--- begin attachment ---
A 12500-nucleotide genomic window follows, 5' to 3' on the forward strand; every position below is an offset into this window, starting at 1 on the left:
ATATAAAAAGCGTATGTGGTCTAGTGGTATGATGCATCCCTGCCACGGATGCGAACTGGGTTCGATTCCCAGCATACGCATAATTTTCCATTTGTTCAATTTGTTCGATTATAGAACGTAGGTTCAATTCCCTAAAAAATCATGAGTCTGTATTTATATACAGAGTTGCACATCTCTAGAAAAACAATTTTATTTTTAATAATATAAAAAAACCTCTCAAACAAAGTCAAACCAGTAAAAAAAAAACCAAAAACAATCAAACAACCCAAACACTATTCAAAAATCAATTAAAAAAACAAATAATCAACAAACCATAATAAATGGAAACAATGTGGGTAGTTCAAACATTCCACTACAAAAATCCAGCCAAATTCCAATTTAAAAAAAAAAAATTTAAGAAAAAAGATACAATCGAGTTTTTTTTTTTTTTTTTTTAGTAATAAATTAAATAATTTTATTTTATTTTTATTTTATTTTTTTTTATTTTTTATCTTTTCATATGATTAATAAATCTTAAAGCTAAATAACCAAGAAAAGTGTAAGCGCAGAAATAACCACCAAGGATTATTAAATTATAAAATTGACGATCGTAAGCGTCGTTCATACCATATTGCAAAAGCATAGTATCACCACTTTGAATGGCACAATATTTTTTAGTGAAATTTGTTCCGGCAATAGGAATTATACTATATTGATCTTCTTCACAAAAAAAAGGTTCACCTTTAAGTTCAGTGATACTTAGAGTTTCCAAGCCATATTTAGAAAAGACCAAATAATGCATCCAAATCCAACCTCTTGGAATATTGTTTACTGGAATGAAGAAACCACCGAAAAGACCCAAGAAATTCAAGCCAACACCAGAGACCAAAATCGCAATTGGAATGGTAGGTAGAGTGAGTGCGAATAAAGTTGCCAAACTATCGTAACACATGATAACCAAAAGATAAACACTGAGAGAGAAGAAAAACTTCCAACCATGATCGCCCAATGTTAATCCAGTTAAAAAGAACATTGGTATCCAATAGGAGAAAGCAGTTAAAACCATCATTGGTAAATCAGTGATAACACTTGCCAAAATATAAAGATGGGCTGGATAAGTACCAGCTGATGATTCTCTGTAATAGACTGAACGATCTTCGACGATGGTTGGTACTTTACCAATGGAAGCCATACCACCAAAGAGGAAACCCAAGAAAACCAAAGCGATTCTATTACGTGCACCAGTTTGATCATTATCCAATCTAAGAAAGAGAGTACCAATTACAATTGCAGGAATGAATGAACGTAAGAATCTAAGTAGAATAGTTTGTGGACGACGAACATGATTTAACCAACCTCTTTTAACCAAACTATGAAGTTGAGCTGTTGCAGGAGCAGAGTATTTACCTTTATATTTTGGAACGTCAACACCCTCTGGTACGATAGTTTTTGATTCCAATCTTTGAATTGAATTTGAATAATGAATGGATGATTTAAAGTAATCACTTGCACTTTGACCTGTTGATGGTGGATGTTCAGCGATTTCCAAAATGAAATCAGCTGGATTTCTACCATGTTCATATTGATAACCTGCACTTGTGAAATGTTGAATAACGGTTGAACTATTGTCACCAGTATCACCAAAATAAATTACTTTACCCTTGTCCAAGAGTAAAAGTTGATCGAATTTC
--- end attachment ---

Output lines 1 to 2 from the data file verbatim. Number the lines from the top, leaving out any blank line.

A 12500-nucleotide genomic window follows, 5' to 3' on the forward strand; every position below is an offset into this window, starting at 1 on the left:
ATATAAAAAGCGTATGTGGTCTAGTGGTATGATGCATCCCTGCCACGGATGCGAACTGGGTTCGATTCCCAGCATACGCATAATTTTCCATTTGTTCAATTTGTTCGATTATAGAACGTAGGTTCAATTCCCTAAAAAATCATGAGTCTGTATTTATATACAGAGTTGCACATCTCTAGAAAAACAATTTTATTTTTAATAATATAAAAAAACCTCTCAAACAAAGTCAAACCAGTAAAAAAAAAACCAAAAACAATCAAACAACCCAAACACTATTCAAAAATCAATTAAAAAAACAAATAATCAACAAACCATAATAAATGGAAACAATGTGGGTAGTTCAAACATTCCACTACAAAAATCCAGCCAAATTCCAATTTAAAAAAAAAAAATTTAAGAAAAAAGATACAATCGAGTTTTTTTTTTTTTTTTTTTAGTAATAAATTAAATAATTTTATTTTATTTTTATTTTATTTTTTTTTATTTTTTATCTTTTCATATGATTAATAAATCTTAAAGCTAAATAACCAAGAAAAGTGTAAGCGCAGAAATAACCACCAAGGATTATTAAATTATAAAATTGACGATCGTAAGCGTCGTTCATACCATATTGCAAAAGCATAGTATCACCACTTTGAATGGCACAATATTTTTTAGTGAAATTTGTTCCGGCAATAGGAATTATACTATATTGATCTTCTTCACAAAAAAAAGGTTCACCTTTAAGTTCAGTGATACTTAGAGTTTCCAAGCCATATTTAGAAAAGACCAAATAATGCATCCAAATCCAACCTCTTGGAATATTGTTTACTGGAATGAAGAAACCACCGAAAAGACCCAAGAAATTCAAGCCAACACCAGAGACCAAAATCGCAATTGGAATGGTAGGTAGAGTGAGTGCGAATAAAGTTGCCAAACTATCGTAACACATGATAACCAAAAGATAAACACTGAGAGAGAAGAAAAACTTCCAACCATGATCGCCCAATGTTAATCCAGTTAAAAAGAACATTGGTATCCAATAGGAGAAAGCAGTTAAAACCATCATTGGTAAATCAGTGATAACACTTGCCAAAATATAAAGATGGGCTGGATAAGTACCAGCTGATGATTCTCTGTAATAGACTGAACGATCTTCGACGATGGTTGGTACTTTACCAATGGAAGCCATACCACCAAAGAGGAAACCCAAGAAAACCAAAGCGATTCTATTACGTGCACCAGTTTGATCATTATCCAATCTAAGAAAGAGAGTACCAATTACAATTGCAGGAATGAATGAACGTAAGAATCTAAGTAGAATAGTTTGTGGACGACGAACATGATTTAACCAACCTCTTTTAACCAAACTATGAAGTTGAGCTGTTGCAGGAGCAGAGTATTTACCTTTATATTTTGGAACGTCAACACCCTCTGGTACGATAGTTTTTGATTCCAATCTTTGAATTGAATTTGAATAATGAATGGATGATTTAAAGTAATCACTTGCACTTTGACCTGTTGATGGTGGATGTTCAGCGATTTCCAAAATGAAATCAGCTGGATTTCTACCATGTTCATATTGATAACCTGCACTTGTGAAATGTTGAATAACGGTTGAACTATTGTCACCAGTATCACCAAAATAAATTACTTTACCCTTGTCCAAGAGTAAAAGTTGATCGAATTTC